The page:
Lambda Rising in DC recently announced that it will close in early January. Likewise, their Rehoboth Beach store will go too. In a three-part annoucement, titled "Mission Accomplished," the Lambda Rising website stated that Lambda Rising was started "as a demonstration of the demand for gay and lesbian literature." The announcement goes on to detail the 35 year history of the bookstore and its part in the LGBT community, framing it as a successful period of growth for LGBT literature.
But is it mission accomplished?
Many bookstores--the major ones--carry a selection of LGBT books. LGBT books have indeed made their way into the mainstream as a section, usually located in the social sciences, barely taking up an entire shelf, where readers can find the major titles: Best (Gay/Lesbian) Erotica of 200X, maybe a book or two from Cleis Press, a paperback from Kensington Books. It's there--but what a limited selection!
Where is Leslie Feinberg, and if ze's there why is ze's story grouped with the lesbian fiction (if we must make categories)? Where is Mabel Maney's campy renditions of Nancy Drew? Erotica from independent publishers like Starbook Press? Or gay poetry for that matter, from Mark Doty or Justin Chin; you can't find Justin Chin in any bookstore. For me, Lambda Rising was a space of exploration into alternative literature, outside what society deemed as mainstream and acceptable. These were the words of my people--and boy, were they good! No mainstream bookstore would carry any of this. Not regularly at least. And what is the point of going to bookstore if you have to order it, if you have to know what you want; the point of the bookstore (what seperates it from online shopping) is the carousing about, the browsing about, for weird covers that catches the eye, and synopsis that shouldn't exist, but there it is in your hand, proof on paper.
For queers like me, mainstream society still doesn't get us. They're focus on Penguin and Harper Collins and Random House, who while do publish gay authors, that seems to come secondary, which it should be, but as a teenager seeing someone--a writer--who was queer, I felt a connection.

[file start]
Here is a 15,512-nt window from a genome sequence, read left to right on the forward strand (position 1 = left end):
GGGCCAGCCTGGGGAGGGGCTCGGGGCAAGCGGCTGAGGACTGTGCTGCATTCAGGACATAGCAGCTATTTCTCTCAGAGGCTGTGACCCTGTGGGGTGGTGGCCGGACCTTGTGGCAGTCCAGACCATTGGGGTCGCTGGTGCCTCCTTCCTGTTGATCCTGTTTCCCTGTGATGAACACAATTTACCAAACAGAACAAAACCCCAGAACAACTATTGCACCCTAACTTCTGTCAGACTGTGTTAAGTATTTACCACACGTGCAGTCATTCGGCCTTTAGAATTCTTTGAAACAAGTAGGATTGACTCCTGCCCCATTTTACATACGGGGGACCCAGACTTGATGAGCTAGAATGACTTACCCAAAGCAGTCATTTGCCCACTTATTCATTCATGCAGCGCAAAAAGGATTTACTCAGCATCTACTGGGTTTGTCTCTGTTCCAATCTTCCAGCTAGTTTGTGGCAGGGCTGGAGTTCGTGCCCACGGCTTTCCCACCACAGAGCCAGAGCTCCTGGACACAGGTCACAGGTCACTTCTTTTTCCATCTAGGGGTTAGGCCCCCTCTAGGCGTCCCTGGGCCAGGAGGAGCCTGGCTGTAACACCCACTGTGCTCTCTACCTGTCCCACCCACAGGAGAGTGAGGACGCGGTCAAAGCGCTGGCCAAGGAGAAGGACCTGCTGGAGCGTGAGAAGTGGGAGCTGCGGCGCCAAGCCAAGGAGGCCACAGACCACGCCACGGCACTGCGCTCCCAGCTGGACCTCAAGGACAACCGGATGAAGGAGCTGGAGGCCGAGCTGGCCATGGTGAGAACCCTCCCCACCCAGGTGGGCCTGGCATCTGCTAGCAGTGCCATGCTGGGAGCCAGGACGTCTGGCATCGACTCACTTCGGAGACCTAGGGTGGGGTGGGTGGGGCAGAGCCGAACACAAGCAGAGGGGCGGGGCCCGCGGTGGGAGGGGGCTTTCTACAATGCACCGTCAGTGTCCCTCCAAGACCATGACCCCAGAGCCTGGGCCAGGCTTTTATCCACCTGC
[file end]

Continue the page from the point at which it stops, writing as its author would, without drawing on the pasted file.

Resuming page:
And that was what Lambda Rising (and any community bookstore) is about: Connections. You can shop online for books for all I care, but bookstores are about community. Something like Lambda Rising, doubly so. You can't go on Amazon and make a community. Do you think a group of queer philosophers can meet at the local Barnes and Noble? Not likely, not if they didn't set it up before hand. At independents, it's people knowing what you read, it's going there knowing people are kinda like you.
In an identity based society (you know you wanna call me a gay asian man, but personally I'm just human), such spaces are important. To say mission accomplished would be to state that we are nearing a post-identity market: Where it is okay by booksellers to have a black author in the literature section, when it's okay to have a gay mystery writer in the mystery section and not it some gay mystery section. Where the identity is not important, just the word.
Perhaps this is wherewe're heading if we are to close such queer book store, but it's doubtable. The major bookstores are not likely to remove the gay seciton or the lesbian section or the African American literature sections. It makes more money. It's segreation--segbookgation. But it makes money. They'll probably stay that way, the same smallish size too. Abandoned except by a few who go in secret because they're kinda embarrassed.
Lambda Rising wasn't about embarrassment. It was about being there--you were there--and being proud of who you were, being proud that you found this cool new author from some small press that no one will ever learn about, but at least you feel good as you go up to the counter and pay for it, a little bit of your money going to that starving artist.
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